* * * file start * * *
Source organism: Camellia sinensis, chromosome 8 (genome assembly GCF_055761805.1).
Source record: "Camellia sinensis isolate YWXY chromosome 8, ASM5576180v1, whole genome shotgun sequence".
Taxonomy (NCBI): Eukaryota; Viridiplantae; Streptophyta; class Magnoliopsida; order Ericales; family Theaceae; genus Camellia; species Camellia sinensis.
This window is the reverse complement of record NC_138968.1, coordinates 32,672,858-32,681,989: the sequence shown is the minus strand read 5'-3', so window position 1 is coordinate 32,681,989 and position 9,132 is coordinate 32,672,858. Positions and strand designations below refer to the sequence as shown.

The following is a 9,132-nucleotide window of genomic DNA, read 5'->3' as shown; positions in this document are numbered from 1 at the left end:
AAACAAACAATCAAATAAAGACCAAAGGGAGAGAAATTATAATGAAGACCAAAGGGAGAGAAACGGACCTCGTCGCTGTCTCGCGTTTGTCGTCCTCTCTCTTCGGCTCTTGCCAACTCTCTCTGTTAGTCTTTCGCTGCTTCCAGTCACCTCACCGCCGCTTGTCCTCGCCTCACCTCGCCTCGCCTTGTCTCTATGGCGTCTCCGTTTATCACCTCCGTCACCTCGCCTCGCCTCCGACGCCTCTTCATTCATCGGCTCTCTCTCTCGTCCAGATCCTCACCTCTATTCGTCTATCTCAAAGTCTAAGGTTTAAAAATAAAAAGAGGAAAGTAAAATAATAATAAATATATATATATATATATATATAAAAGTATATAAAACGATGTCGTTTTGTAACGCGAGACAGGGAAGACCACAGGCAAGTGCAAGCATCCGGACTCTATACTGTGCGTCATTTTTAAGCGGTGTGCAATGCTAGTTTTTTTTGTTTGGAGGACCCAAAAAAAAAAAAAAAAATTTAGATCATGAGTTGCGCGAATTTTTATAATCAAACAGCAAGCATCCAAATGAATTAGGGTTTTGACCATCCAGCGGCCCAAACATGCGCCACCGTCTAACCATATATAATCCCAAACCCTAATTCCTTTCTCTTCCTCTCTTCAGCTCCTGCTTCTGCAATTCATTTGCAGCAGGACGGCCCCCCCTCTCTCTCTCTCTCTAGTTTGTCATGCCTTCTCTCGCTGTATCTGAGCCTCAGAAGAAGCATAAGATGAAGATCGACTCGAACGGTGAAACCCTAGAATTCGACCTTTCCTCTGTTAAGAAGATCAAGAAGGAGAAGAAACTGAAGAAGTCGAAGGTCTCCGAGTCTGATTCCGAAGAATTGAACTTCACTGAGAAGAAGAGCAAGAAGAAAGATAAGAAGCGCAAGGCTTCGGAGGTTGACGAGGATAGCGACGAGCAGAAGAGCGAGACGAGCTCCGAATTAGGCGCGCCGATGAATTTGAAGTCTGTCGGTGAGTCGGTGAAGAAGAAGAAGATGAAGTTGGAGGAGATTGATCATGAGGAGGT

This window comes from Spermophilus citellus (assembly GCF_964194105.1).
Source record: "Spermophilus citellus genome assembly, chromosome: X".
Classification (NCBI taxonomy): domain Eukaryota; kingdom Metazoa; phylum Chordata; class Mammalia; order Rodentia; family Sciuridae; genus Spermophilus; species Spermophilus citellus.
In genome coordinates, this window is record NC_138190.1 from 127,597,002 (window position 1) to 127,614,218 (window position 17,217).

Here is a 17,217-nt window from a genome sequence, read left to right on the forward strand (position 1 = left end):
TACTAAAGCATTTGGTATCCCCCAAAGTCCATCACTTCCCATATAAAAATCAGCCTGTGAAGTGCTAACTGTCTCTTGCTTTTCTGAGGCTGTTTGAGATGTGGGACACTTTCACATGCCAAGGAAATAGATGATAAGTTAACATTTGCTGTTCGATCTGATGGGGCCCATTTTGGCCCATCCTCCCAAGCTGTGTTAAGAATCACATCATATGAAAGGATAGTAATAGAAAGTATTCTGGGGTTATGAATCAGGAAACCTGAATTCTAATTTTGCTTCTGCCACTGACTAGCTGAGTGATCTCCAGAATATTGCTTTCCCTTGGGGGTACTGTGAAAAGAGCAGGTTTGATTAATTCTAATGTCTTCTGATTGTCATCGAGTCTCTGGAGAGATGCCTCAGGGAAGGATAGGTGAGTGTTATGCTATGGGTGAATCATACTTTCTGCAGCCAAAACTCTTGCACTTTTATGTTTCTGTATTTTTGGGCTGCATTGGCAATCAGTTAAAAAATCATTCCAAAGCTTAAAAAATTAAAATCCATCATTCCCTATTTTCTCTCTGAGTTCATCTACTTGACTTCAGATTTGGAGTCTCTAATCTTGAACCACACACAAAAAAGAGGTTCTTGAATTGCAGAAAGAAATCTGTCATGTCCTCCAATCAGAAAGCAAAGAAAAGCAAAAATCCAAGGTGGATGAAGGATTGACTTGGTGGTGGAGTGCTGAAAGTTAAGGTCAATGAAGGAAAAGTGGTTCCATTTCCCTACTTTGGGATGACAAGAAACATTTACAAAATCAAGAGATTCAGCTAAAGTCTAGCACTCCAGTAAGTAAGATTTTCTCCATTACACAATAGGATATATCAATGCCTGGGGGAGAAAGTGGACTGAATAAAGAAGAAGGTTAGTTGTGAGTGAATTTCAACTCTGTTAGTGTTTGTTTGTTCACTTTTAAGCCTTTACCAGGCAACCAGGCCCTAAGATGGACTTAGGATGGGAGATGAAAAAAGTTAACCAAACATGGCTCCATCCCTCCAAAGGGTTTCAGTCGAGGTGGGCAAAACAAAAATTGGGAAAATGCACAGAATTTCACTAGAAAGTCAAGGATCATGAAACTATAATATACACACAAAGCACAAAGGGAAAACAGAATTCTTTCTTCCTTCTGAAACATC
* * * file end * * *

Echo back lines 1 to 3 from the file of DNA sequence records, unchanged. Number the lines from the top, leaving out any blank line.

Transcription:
Source organism: Camellia sinensis, chromosome 8 (genome assembly GCF_055761805.1).
Source record: "Camellia sinensis isolate YWXY chromosome 8, ASM5576180v1, whole genome shotgun sequence".
Taxonomy (NCBI): Eukaryota; Viridiplantae; Streptophyta; class Magnoliopsida; order Ericales; family Theaceae; genus Camellia; species Camellia sinensis.